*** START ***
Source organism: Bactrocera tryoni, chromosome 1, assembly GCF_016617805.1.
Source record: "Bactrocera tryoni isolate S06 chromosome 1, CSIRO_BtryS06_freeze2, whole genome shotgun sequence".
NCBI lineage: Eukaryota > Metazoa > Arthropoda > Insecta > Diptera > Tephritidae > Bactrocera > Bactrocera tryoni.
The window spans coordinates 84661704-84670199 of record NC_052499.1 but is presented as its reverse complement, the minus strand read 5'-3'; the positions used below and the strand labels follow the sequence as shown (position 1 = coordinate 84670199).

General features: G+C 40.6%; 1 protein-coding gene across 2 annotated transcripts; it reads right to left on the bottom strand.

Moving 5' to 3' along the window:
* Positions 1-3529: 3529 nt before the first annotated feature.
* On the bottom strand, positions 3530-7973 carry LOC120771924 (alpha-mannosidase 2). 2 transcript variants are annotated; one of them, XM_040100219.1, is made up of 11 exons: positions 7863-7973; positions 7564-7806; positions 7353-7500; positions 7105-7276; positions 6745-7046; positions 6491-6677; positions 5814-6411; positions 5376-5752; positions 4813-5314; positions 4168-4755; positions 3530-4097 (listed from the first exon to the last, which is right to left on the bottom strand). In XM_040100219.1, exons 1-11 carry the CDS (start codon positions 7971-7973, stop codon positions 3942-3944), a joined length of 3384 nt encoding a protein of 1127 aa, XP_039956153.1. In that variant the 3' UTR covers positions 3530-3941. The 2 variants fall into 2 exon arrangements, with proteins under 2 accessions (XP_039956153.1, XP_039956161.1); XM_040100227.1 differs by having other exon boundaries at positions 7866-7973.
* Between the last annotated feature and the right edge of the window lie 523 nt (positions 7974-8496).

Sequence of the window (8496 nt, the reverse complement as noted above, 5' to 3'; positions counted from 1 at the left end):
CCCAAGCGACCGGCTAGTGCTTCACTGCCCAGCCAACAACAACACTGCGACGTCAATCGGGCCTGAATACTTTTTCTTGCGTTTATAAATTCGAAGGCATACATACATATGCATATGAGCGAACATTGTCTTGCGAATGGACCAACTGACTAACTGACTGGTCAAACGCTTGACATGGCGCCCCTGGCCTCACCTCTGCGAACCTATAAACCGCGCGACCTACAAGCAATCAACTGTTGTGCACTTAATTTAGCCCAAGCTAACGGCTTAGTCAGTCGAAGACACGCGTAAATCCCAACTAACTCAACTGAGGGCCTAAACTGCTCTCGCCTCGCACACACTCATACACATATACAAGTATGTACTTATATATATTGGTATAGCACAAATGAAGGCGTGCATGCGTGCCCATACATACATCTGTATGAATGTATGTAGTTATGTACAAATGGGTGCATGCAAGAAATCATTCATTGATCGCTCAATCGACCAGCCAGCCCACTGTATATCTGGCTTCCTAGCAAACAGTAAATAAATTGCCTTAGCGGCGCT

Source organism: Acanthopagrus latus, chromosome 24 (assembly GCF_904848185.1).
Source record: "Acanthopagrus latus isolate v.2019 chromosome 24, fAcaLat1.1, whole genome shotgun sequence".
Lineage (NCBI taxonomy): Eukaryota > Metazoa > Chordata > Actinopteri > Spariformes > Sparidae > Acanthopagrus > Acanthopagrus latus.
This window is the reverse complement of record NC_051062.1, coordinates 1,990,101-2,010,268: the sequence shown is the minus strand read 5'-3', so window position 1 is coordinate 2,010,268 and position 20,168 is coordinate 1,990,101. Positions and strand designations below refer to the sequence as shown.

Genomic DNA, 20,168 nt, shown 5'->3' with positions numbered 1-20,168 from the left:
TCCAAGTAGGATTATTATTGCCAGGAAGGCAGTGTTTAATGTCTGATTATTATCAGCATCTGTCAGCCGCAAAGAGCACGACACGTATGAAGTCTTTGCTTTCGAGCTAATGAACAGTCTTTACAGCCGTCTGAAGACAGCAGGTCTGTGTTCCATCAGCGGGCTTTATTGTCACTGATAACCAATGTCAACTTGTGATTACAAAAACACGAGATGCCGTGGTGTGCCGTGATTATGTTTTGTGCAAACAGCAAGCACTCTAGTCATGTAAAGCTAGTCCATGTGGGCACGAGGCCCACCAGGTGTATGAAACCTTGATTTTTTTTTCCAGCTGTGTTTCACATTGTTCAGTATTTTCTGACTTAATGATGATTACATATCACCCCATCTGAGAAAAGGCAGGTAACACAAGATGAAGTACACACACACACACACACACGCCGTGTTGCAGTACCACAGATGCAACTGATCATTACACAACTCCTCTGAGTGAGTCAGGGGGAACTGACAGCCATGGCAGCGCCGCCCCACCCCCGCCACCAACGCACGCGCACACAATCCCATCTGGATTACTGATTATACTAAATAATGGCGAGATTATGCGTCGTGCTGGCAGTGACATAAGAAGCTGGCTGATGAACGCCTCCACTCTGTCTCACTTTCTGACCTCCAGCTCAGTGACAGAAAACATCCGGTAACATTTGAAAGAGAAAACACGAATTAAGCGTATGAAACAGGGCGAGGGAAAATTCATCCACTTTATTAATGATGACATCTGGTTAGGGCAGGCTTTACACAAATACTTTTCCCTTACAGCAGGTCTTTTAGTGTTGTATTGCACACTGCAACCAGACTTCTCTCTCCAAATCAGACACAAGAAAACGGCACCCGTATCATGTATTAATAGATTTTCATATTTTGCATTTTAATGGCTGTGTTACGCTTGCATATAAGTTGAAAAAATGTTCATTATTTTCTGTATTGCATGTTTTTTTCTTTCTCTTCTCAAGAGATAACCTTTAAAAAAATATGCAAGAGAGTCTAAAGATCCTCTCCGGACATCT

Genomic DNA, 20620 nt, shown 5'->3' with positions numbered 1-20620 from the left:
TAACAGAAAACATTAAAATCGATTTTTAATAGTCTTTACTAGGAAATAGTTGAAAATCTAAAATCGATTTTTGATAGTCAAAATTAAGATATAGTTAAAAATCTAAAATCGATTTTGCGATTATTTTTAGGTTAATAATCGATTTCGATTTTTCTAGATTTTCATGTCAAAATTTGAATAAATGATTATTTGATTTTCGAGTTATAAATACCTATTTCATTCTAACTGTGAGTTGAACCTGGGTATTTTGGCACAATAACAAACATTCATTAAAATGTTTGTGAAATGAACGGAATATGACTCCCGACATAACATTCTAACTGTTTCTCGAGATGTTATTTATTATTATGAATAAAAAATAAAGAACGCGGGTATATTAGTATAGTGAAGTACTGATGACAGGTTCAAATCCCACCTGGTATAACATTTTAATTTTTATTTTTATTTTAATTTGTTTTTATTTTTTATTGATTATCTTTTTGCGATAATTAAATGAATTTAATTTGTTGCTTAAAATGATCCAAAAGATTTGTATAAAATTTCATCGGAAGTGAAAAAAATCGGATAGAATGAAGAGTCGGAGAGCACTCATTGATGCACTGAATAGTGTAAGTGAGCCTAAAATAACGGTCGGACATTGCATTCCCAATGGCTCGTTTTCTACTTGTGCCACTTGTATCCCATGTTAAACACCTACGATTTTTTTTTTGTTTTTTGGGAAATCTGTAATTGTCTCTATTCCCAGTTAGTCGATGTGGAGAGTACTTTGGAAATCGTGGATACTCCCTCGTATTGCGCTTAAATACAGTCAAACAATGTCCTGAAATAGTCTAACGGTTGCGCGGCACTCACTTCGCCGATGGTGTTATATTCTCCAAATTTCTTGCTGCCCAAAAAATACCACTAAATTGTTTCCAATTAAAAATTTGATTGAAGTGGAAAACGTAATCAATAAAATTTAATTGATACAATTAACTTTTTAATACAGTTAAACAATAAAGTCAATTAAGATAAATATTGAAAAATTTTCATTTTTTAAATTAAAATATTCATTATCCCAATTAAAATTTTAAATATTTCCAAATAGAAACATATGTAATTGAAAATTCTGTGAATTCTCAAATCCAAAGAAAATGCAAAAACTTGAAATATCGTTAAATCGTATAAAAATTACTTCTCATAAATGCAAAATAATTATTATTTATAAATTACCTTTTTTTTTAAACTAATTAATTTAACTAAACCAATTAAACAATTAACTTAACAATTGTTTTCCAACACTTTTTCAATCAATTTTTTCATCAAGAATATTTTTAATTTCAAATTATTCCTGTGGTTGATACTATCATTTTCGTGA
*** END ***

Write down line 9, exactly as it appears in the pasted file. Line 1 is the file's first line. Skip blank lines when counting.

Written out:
* Between the last annotated feature and the right edge of the window lie 523 nt (positions 7974-8496).